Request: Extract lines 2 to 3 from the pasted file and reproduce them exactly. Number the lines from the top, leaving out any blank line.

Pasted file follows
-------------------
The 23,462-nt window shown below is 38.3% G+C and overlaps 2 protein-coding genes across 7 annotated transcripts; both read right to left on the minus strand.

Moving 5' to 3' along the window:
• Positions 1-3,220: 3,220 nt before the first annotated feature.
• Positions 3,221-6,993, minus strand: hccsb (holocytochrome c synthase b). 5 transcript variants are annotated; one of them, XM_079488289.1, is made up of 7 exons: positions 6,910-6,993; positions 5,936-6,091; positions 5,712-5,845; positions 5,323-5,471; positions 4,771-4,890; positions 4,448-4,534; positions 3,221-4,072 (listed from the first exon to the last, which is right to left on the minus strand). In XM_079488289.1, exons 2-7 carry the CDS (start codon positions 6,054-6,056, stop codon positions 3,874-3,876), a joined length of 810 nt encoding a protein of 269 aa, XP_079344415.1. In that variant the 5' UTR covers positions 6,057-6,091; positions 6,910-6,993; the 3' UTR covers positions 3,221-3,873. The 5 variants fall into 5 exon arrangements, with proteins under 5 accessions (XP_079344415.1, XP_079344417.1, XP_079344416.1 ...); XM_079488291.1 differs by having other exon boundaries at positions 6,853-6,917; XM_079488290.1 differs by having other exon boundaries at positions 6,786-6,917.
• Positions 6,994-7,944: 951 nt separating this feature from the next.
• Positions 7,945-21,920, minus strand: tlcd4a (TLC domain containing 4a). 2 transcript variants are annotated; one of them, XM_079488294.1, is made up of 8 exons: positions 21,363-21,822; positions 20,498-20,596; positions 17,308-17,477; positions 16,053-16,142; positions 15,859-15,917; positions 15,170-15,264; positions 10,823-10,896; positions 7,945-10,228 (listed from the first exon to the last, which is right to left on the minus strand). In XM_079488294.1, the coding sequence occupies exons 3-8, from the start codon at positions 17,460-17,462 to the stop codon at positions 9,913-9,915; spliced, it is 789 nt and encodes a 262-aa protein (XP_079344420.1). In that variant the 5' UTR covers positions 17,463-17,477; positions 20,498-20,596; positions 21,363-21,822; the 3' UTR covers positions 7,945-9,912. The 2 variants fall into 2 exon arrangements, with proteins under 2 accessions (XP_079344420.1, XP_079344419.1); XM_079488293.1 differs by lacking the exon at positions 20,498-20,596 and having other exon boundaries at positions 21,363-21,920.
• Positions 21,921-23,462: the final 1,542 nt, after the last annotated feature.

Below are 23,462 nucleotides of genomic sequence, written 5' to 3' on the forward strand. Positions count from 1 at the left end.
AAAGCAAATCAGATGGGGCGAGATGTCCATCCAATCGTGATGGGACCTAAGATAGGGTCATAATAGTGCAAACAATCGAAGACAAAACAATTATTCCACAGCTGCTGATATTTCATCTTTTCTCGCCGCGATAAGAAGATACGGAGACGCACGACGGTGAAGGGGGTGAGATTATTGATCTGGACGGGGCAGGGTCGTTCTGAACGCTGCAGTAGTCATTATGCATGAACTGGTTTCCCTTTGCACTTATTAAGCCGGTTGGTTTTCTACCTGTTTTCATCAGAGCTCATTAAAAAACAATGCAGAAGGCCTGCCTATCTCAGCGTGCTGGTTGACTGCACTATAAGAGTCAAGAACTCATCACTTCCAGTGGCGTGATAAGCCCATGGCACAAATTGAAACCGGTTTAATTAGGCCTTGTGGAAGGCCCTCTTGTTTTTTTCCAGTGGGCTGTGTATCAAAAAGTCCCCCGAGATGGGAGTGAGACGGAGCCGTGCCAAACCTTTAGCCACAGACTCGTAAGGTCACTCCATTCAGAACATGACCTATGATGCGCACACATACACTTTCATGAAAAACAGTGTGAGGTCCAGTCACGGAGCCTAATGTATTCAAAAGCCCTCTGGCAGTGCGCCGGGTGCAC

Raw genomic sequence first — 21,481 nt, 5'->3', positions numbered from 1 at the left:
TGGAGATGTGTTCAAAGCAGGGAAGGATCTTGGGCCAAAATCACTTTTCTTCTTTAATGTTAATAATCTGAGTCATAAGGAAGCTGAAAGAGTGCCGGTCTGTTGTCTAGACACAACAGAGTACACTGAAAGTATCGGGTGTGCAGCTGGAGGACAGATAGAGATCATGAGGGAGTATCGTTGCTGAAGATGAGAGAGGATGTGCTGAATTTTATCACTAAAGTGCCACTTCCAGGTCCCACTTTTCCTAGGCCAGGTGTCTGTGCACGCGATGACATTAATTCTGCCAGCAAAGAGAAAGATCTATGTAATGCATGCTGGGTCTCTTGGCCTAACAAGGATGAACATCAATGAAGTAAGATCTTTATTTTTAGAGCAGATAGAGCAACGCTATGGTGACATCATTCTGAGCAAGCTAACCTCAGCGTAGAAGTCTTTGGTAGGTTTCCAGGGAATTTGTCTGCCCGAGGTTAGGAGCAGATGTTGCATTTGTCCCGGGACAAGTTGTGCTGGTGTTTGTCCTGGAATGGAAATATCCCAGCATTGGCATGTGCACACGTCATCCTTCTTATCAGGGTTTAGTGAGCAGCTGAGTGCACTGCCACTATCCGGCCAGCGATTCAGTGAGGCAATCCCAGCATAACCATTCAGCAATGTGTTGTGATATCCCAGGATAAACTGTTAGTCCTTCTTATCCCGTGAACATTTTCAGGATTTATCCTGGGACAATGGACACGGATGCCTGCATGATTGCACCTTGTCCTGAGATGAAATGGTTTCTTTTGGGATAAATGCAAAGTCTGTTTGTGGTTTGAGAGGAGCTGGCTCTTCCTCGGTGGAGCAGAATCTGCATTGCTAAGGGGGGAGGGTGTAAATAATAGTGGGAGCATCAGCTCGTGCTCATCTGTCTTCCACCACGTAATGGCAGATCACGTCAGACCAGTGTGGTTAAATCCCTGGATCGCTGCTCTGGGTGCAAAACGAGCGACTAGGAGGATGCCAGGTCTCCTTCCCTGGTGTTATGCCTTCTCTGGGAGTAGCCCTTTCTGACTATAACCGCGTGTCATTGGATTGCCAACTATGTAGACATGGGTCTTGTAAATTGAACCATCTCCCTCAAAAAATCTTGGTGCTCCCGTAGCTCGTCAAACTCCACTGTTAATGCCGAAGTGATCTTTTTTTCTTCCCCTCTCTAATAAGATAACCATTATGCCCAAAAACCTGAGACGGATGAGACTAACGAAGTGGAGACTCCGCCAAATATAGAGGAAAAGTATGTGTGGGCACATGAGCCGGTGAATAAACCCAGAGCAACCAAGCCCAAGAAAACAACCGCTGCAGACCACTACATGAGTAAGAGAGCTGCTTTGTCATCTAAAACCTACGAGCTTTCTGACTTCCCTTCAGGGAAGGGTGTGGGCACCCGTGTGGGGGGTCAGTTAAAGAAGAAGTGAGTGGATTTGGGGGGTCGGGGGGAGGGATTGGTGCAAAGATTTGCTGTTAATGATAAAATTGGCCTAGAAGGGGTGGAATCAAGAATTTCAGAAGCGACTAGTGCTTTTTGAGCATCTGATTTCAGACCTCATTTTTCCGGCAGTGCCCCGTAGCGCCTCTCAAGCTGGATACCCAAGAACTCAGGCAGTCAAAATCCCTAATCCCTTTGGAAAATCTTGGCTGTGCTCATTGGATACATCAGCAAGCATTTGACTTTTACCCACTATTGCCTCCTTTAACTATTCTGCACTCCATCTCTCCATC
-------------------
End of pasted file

Moving 5' to 3' along the window:
• Positions 1-3,220: 3,220 nt before the first annotated feature.